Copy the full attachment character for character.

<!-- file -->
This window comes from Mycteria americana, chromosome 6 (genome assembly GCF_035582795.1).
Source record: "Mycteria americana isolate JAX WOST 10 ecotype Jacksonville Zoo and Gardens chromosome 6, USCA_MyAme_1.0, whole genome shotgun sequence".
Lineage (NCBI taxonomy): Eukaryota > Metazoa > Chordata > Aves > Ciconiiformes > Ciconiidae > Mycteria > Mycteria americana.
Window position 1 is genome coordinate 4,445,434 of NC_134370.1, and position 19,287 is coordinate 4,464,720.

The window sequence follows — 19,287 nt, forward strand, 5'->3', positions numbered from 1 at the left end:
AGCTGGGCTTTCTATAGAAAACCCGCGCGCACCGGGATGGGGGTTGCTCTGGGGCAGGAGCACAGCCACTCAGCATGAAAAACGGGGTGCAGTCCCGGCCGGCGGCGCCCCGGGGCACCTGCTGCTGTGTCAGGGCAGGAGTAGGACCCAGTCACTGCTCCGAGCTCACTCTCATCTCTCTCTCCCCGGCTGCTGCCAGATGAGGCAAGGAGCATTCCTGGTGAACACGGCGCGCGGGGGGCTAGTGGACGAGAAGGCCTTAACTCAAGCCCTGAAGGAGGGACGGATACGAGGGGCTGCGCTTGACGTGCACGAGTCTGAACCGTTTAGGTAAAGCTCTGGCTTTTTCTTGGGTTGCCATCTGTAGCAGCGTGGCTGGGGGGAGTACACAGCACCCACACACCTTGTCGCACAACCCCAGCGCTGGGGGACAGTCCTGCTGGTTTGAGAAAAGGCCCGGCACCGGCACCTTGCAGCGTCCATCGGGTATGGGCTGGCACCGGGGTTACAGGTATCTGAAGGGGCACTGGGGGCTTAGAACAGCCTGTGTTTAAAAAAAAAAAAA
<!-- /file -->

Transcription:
This window comes from Mycteria americana, chromosome 6 (genome assembly GCF_035582795.1).
Source record: "Mycteria americana isolate JAX WOST 10 ecotype Jacksonville Zoo and Gardens chromosome 6, USCA_MyAme_1.0, whole genome shotgun sequence".
Lineage (NCBI taxonomy): Eukaryota > Metazoa > Chordata > Aves > Ciconiiformes > Ciconiidae > Mycteria > Mycteria americana.
Window position 1 is genome coordinate 4,445,434 of NC_134370.1, and position 19,287 is coordinate 4,464,720.

The window sequence follows — 19,287 nt, forward strand, 5'->3', positions numbered from 1 at the left end:
AGCTGGGCTTTCTATAGAAAACCCGCGCGCACCGGGATGGGGGTTGCTCTGGGGCAGGAGCACAGCCACTCAGCATGAAAAACGGGGTGCAGTCCCGGCCGGCGGCGCCCCGGGGCACCTGCTGCTGTGTCAGGGCAGGAGTAGGACCCAGTCACTGCTCCGAGCTCACTCTCATCTCTCTCTCCCCGGCTGCTGCCAGATGAGGCAAGGAGCATTCCTGGTGAACACGGCGCGCGGGGGGCTAGTGGACGAGAAGGCCTTAACTCAAGCCCTGAAGGAGGGACGGATACGAGGGGCTGCGCTTGACGTGCACGAGTCTGAACCGTTTAGGTAAAGCTCTGGCTTTTTCTTGGGTTGCCATCTGTAGCAGCGTGGCTGGGGGGAGTACACAGCACCCACACACCTTGTCGCACAACCCCAGCGCTGGGGGACAGTCCTGCTGGTTTGAGAAAAGGCCCGGCACCGGCACCTTGCAGCGTCCATCGGGTATGGGCTGGCACCGGGGTTACAGGTATCTGAAGGGGCACTGGGGGCTTAGAACAGCCTGTGTTTAAAAAAAAAAAAA